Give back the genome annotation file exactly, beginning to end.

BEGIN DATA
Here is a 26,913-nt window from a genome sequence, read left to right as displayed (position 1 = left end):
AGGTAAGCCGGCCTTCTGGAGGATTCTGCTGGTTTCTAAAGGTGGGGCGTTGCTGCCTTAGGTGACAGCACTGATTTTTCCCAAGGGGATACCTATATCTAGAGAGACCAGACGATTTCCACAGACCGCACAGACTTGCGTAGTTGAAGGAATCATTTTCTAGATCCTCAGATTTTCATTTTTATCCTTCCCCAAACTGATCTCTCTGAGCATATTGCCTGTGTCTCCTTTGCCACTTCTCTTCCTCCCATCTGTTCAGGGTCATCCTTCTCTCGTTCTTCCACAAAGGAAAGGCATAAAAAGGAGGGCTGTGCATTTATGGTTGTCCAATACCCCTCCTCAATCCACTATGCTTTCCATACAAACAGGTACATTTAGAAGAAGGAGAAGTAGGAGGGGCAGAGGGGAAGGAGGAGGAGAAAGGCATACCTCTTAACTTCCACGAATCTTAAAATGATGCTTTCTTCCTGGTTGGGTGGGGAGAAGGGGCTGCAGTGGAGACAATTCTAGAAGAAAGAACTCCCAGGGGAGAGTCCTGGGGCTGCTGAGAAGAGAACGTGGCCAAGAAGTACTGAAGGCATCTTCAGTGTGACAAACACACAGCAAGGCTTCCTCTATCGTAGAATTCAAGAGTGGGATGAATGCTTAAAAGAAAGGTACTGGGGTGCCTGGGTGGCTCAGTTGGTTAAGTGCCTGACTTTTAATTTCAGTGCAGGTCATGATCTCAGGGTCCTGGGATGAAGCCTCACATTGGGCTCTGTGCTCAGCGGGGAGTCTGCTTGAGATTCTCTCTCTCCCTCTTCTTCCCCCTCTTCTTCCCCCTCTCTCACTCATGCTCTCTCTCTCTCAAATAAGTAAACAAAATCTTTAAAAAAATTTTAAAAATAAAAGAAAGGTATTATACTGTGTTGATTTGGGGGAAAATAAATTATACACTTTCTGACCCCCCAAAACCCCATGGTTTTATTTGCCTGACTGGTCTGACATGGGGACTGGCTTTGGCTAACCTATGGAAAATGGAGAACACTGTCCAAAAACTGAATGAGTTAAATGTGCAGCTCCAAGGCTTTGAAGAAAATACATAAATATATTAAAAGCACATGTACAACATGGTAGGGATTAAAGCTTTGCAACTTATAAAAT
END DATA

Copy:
Here is a 26,913-nt window from a genome sequence, read left to right as displayed (position 1 = left end):
AGGTAAGCCGGCCTTCTGGAGGATTCTGCTGGTTTCTAAAGGTGGGGCGTTGCTGCCTTAGGTGACAGCACTGATTTTTCCCAAGGGGATACCTATATCTAGAGAGACCAGACGATTTCCACAGACCGCACAGACTTGCGTAGTTGAAGGAATCATTTTCTAGATCCTCAGATTTTCATTTTTATCCTTCCCCAAACTGATCTCTCTGAGCATATTGCCTGTGTCTCCTTTGCCACTTCTCTTCCTCCCATCTGTTCAGGGTCATCCTTCTCTCGTTCTTCCACAAAGGAAAGGCATAAAAAGGAGGGCTGTGCATTTATGGTTGTCCAATACCCCTCCTCAATCCACTATGCTTTCCATACAAACAGGTACATTTAGAAGAAGGAGAAGTAGGAGGGGCAGAGGGGAAGGAGGAGGAGAAAGGCATACCTCTTAACTTCCACGAATCTTAAAATGATGCTTTCTTCCTGGTTGGGTGGGGAGAAGGGGCTGCAGTGGAGACAATTCTAGAAGAAAGAACTCCCAGGGGAGAGTCCTGGGGCTGCTGAGAAGAGAACGTGGCCAAGAAGTACTGAAGGCATCTTCAGTGTGACAAACACACAGCAAGGCTTCCTCTATCGTAGAATTCAAGAGTGGGATGAATGCTTAAAAGAAAGGTACTGGGGTGCCTGGGTGGCTCAGTTGGTTAAGTGCCTGACTTTTAATTTCAGTGCAGGTCATGATCTCAGGGTCCTGGGATGAAGCCTCACATTGGGCTCTGTGCTCAGCGGGGAGTCTGCTTGAGATTCTCTCTCTCCCTCTTCTTCCCCCTCTTCTTCCCCCTCTCTCACTCATGCTCTCTCTCTCTCAAATAAGTAAACAAAATCTTTAAAAAAATTTTAAAAATAAAAGAAAGGTATTATACTGTGTTGATTTGGGGGAAAATAAATTATACACTTTCTGACCCCCCAAAACCCCATGGTTTTATTTGCCTGACTGGTCTGACATGGGGACTGGCTTTGGCTAACCTATGGAAAATGGAGAACACTGTCCAAAAACTGAATGAGTTAAATGTGCAGCTCCAAGGCTTTGAAGAAAATACATAAATATATTAAAAGCACATGTACAACATGGTAGGGATTAAAGCTTTGCAACTTATAAAAT